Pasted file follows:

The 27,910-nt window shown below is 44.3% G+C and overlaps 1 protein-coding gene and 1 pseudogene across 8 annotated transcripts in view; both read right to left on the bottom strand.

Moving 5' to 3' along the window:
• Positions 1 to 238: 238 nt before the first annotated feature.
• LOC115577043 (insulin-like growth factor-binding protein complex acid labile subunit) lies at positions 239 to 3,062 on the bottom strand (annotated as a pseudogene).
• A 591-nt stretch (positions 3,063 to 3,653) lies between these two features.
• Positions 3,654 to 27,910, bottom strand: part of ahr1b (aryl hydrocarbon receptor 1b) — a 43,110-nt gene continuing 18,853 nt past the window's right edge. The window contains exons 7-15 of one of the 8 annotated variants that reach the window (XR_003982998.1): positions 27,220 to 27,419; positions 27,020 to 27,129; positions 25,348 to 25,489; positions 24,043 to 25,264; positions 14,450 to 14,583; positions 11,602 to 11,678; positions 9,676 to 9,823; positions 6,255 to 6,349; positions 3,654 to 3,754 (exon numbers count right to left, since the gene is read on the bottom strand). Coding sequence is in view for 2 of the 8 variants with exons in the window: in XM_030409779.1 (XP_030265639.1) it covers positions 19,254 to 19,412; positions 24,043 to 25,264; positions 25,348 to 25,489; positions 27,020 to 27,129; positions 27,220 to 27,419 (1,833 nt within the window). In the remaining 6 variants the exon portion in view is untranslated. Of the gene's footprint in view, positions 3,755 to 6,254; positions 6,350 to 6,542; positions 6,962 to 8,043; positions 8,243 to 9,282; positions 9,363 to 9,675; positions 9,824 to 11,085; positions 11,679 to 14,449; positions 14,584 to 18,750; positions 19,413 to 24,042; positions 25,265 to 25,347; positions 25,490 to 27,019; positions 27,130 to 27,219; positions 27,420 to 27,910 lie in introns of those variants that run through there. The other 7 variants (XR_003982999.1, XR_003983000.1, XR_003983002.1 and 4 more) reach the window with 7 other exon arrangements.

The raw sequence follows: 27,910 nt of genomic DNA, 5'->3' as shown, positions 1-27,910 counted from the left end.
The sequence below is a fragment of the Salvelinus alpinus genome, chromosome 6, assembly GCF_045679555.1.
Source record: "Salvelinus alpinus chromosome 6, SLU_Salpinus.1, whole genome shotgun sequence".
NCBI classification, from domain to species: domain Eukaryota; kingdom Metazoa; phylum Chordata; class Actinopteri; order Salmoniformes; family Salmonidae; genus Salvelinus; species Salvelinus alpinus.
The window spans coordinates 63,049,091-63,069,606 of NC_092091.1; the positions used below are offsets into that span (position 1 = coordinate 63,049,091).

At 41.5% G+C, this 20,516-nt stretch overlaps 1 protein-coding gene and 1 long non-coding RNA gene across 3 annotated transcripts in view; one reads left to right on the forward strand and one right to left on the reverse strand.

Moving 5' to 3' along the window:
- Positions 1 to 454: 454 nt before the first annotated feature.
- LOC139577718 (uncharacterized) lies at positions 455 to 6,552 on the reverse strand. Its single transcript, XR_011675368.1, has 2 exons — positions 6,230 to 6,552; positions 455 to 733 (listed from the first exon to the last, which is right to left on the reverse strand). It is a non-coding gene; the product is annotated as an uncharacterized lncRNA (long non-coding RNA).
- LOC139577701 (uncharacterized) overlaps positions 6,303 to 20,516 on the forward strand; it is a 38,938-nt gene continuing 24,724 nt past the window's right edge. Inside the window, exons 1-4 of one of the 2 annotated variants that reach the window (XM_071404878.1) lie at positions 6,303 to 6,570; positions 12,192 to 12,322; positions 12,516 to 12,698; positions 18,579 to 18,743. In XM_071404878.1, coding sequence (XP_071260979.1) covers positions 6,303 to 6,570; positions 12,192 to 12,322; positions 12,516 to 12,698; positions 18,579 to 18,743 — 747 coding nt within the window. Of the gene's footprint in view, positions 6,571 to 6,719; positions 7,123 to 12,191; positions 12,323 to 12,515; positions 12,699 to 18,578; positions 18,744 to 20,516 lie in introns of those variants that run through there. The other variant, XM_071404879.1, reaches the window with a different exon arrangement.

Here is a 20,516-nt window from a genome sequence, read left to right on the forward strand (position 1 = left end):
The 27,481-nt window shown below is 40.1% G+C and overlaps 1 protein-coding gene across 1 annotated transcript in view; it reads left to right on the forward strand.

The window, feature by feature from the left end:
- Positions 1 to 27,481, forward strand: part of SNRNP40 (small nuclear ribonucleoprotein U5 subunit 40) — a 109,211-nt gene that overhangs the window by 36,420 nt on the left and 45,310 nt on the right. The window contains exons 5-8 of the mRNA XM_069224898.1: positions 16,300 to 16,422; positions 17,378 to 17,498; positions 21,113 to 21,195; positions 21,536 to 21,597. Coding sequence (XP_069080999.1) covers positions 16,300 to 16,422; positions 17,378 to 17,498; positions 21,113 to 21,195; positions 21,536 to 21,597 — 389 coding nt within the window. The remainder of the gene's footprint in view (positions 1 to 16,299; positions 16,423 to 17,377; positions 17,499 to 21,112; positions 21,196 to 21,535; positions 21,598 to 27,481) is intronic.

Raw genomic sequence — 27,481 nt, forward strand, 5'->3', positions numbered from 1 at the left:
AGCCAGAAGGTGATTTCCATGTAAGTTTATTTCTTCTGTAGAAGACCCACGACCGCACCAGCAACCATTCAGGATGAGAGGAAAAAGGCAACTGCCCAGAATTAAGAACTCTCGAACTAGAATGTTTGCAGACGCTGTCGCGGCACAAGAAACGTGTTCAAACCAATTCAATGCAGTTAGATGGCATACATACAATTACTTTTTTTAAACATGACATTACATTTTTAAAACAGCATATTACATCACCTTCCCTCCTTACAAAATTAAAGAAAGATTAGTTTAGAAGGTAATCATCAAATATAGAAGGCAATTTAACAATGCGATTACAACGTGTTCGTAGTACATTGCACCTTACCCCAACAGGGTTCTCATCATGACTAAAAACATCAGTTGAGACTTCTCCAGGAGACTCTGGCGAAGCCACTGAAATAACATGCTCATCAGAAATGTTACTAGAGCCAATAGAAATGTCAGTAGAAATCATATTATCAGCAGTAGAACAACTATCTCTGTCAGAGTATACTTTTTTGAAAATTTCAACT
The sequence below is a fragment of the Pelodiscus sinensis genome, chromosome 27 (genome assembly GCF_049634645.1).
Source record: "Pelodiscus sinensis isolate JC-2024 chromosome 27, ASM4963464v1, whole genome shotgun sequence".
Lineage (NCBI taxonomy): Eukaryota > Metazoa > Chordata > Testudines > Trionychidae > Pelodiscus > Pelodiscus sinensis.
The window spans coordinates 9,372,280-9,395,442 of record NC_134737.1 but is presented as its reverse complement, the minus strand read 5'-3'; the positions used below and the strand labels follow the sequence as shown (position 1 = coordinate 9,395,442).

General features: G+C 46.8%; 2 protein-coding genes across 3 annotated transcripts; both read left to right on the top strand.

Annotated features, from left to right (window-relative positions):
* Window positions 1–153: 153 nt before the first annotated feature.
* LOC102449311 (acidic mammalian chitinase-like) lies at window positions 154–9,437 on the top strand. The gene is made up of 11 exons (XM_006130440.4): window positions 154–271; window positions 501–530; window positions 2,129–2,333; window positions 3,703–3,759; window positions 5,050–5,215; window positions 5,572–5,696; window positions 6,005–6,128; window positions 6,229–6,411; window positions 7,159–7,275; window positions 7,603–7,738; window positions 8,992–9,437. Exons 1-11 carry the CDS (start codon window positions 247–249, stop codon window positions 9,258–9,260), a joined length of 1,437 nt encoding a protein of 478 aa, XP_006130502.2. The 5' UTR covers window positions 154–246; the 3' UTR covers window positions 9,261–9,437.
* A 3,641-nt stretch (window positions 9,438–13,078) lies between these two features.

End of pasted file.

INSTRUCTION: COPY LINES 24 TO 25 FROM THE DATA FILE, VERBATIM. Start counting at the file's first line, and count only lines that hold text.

Source record: "Pelodiscus sinensis isolate JC-2024 chromosome 27, ASM4963464v1, whole genome shotgun sequence".
Lineage (NCBI taxonomy): Eukaryota > Metazoa > Chordata > Testudines > Trionychidae > Pelodiscus > Pelodiscus sinensis.